• John F. Barber ( currently teaches in The Creative Media & Digital Culture program at Washington State University Vancouver. His scholarship, teaching, and creative endeavors focus on digital archiving / curation and sound+radio art. John developed and continues to curate the Brautigan Bibliography and Archive (, an online, interactive information structure known as the preeminent resource on the life and writings of American author Richard Brautigan. He also runs Radio Nouspace, which is both a repository and a laboratory supporting his research, scholarship, teaching, and creative practices regarding radio, sound, and listening as closely connected with communication, creative endeavor, literacy, and social justice. As a repository, Radio Nouspace collects and organizes information and resources. John brings to our working group a historically-grounded understanding of radio and digital broadcasting, as well as the ways those technologies can structure communities of interest around particular figures, issues, and topics.
  • Dene Grigar ( is Professor and Director of The Creative Media & Digital Culture Program at Washington State University Vancouver whose research focuses on the creation, curation, preservation, and criticism of Electronic Literature, specifically building multimedial environments and experiences for live performance, installations, and curated spaces; desktop computers; and mobile media devices. She has authored 14 media works such as “Curlew” (2014), “A Villager’s Tale” (2011), the “24-Hour Micro E-Lit Project” (2009), “When Ghosts Will Die” (2008), and “Fallow Field: A Story in Two Parts” (2005), as well as 52 scholarly articles. She also curates exhibits of electronic literature and media art, mounting shows at the Library of Congress and for the Symposium on Electronic Art (ISEA) and the Modern Language Association (MLA), among other venues. As Director of an academic program in a seemingly always new field, Grigar has had to find ways to credential faculty, demonstrate scholarly viability of collaborative research, and develop assessment documents that evaluate excellence. She brings 25 years of teaching experience in higher education to our working group.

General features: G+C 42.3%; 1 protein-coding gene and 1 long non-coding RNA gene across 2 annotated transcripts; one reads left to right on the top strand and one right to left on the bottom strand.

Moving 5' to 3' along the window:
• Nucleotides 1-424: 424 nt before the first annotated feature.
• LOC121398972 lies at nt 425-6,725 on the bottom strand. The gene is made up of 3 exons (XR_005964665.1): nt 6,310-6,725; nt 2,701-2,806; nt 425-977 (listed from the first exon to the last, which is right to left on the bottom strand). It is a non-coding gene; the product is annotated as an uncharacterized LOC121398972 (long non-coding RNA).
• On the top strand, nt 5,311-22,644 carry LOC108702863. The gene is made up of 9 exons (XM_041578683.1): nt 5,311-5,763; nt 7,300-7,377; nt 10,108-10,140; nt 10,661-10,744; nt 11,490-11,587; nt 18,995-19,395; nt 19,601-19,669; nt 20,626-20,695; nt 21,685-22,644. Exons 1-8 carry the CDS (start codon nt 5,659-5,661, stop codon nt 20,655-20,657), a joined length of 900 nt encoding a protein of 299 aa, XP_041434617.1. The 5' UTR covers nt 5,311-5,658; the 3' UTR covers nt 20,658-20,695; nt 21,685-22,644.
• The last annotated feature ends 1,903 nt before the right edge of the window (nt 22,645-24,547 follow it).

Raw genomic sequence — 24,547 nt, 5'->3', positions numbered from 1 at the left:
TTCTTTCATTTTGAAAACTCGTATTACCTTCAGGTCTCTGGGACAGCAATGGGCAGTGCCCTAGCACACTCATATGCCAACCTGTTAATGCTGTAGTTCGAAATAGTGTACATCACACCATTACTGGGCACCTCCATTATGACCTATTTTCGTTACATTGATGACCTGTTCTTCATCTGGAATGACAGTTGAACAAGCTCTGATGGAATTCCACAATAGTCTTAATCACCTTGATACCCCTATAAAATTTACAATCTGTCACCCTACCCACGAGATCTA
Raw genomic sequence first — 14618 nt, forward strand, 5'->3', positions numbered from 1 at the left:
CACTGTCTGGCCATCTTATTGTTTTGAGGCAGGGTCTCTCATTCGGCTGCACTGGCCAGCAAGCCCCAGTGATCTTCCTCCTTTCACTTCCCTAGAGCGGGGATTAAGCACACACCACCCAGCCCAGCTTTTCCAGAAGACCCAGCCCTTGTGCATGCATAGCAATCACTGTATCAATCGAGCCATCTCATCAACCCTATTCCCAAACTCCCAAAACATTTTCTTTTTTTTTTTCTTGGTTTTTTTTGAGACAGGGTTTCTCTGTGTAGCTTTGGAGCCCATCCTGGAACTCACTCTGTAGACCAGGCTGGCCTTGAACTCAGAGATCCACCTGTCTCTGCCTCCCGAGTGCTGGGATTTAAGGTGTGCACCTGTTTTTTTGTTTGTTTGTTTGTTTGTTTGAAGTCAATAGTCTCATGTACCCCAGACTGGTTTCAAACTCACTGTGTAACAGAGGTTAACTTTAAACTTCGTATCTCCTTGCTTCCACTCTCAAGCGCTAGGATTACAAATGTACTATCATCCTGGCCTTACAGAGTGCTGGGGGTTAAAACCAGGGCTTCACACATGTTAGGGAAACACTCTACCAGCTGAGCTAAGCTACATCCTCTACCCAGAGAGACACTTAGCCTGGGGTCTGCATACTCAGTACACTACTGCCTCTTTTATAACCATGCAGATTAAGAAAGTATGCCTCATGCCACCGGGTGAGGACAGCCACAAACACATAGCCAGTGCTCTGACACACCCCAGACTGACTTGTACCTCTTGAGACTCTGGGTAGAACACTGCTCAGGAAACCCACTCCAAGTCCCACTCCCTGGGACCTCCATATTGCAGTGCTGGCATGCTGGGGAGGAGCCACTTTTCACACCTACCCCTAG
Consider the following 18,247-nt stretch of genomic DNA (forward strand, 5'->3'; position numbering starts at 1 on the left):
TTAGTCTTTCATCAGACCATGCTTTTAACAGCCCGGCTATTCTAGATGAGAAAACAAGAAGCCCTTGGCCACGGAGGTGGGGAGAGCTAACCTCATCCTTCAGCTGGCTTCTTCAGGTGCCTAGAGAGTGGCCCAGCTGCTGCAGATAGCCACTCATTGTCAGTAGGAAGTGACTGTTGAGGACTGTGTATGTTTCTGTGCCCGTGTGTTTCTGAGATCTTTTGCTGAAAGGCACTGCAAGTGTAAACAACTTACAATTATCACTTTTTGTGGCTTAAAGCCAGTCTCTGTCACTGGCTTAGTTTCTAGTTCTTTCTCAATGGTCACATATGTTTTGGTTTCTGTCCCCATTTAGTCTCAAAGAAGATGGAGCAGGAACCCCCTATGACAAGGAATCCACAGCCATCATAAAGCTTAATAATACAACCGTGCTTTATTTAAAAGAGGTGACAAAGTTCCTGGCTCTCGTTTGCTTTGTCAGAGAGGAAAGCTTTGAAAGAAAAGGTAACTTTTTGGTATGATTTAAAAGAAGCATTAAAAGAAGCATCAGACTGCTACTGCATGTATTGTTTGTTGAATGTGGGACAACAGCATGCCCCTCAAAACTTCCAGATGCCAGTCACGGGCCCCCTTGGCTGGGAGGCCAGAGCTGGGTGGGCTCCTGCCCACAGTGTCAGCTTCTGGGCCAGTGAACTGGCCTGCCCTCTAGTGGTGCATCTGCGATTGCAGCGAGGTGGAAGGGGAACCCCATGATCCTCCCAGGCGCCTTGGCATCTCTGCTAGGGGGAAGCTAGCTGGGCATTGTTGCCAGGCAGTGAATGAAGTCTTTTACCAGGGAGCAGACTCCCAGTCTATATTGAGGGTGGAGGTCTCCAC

• Hannah McGregor ( is an Assistant Professor in the Publishing program at Simon Fraser University in Vancouver, where her research and teaching focuses on the histories and futures of print culture and new media in Canada, with a focus on Canadian middlebrow magazines, and podcasting as both self-publishing and public pedagogy. Hannah is also involved in research projects on scholarly podcasting and on inclusivity and accountability in Canada publishing. For this working group, her interests in the intersection of feminism and new media, particularly the challenges facing women in digital spaces, is most relevant. With collaborator Marcelle Kosman, she makes Witch, Please (, a feminist podcast about the Harry Potter world. They have spoken about their public pedagogy and fandom in a variety of venues, including the feminist journal Ravishly, CBC Edmonton AM, the Edmonton Journal, and at various fan and entertainment expos around Canada.
  • Jon Saklofske ( is a Professor at Acadia University in Nova Scotia, Canada. His specialization in the writing of the British Romantic period and continuing interest in the ways that William Blake’s composite art illuminates the relationship between words and images on the printed page has inspired current research into alternative platforms for open social scholarship as well as larger correlations between media forms and cultural perceptions.  Jon is a longstanding member of the Implementing New Knowledge Environments (INKE) project, and is exploring ways to incorporate virtual environments and game-based stories into research and teaching.  Other research interests include environmental storytelling in Disney theme parks, the critical potential of feminist war games, and representations of agency and self in video games.